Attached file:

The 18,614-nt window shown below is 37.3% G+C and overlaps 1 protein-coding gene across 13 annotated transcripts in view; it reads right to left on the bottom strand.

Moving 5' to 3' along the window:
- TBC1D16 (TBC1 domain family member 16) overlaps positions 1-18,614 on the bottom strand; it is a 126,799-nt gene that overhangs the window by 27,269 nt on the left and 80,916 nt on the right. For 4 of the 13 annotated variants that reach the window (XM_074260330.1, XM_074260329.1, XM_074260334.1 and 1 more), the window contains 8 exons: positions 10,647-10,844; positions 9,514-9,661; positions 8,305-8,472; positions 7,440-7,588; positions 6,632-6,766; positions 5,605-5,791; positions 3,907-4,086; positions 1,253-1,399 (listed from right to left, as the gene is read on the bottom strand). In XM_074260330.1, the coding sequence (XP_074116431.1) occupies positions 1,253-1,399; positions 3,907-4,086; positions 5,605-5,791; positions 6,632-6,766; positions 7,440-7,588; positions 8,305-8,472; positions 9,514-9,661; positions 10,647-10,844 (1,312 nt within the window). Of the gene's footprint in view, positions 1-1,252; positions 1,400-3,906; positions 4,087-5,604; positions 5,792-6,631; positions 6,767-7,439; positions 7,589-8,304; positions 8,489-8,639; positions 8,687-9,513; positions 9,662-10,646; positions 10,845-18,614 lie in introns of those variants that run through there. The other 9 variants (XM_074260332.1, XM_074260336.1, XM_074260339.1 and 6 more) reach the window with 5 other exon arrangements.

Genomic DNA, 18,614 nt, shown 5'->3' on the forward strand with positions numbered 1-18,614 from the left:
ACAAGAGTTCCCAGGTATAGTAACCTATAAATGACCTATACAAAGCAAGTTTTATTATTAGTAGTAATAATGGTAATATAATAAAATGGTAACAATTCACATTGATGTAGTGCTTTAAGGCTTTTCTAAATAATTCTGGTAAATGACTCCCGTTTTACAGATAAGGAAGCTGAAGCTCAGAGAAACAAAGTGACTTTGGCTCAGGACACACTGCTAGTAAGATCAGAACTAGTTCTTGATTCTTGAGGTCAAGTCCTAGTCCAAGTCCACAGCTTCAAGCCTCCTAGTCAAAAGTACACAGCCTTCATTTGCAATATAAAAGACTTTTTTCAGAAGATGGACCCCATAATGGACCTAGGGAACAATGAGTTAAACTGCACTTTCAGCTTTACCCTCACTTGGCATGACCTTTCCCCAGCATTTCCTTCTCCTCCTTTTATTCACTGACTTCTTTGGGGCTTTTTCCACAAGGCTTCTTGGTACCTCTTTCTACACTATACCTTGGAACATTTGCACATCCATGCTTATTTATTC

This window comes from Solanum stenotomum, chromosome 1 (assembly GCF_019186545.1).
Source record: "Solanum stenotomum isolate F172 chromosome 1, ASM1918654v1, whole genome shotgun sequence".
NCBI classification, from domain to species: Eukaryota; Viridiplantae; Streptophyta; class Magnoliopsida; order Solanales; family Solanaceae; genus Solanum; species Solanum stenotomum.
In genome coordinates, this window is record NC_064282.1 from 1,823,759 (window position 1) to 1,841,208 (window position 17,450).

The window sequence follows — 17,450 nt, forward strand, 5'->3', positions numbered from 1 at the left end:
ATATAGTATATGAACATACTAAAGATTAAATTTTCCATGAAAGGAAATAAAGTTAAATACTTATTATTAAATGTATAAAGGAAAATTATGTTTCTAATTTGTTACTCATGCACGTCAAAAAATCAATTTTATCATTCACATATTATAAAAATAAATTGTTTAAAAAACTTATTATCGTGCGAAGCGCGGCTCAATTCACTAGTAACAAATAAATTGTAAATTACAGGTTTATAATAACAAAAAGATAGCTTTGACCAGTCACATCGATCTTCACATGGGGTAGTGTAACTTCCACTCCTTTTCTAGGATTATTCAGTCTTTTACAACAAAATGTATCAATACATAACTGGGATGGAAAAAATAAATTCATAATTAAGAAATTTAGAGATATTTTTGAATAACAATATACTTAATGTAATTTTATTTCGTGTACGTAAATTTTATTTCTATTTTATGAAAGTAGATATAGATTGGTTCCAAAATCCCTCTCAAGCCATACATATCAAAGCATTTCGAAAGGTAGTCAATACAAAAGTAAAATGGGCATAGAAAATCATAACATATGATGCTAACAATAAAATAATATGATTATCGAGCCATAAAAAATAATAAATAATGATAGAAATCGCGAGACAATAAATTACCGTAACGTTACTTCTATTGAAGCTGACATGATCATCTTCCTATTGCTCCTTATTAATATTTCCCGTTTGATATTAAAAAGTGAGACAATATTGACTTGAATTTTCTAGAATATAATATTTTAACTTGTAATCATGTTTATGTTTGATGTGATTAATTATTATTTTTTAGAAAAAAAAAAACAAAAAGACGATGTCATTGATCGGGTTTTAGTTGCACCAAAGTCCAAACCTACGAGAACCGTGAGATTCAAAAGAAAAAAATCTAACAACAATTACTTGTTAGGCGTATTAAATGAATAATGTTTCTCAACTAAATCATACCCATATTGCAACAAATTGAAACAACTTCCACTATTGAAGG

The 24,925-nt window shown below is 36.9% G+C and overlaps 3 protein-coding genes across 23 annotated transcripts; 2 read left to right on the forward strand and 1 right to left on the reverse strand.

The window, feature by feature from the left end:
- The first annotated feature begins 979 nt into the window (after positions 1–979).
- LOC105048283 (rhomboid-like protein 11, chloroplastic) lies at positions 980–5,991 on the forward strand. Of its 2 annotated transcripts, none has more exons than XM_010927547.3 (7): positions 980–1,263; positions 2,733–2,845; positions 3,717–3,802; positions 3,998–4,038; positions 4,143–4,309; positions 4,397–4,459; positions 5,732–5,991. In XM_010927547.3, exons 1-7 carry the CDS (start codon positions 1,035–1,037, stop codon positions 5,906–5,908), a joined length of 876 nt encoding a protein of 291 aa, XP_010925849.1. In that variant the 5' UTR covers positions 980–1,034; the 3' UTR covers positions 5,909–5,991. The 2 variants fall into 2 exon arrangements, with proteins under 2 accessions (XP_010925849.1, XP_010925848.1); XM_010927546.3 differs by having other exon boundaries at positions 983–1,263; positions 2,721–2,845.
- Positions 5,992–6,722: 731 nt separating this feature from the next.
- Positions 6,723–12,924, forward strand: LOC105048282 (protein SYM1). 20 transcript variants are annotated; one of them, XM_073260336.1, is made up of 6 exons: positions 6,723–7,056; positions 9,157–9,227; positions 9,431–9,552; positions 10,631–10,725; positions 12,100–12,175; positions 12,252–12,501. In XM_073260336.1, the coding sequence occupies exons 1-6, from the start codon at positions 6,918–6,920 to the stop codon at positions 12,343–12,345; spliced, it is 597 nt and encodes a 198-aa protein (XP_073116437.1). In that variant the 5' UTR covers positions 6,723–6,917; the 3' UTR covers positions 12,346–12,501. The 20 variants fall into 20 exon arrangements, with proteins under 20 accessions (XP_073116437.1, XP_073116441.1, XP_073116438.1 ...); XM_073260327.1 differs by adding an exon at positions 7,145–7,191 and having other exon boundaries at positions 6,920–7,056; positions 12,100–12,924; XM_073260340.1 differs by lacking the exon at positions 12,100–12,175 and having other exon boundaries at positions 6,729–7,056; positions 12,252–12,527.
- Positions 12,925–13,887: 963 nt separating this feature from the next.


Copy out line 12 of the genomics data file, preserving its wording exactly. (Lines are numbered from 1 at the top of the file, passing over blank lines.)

The 24,925-nt window shown below is 36.9% G+C and overlaps 3 protein-coding genes across 23 annotated transcripts; 2 read left to right on the forward strand and 1 right to left on the reverse strand.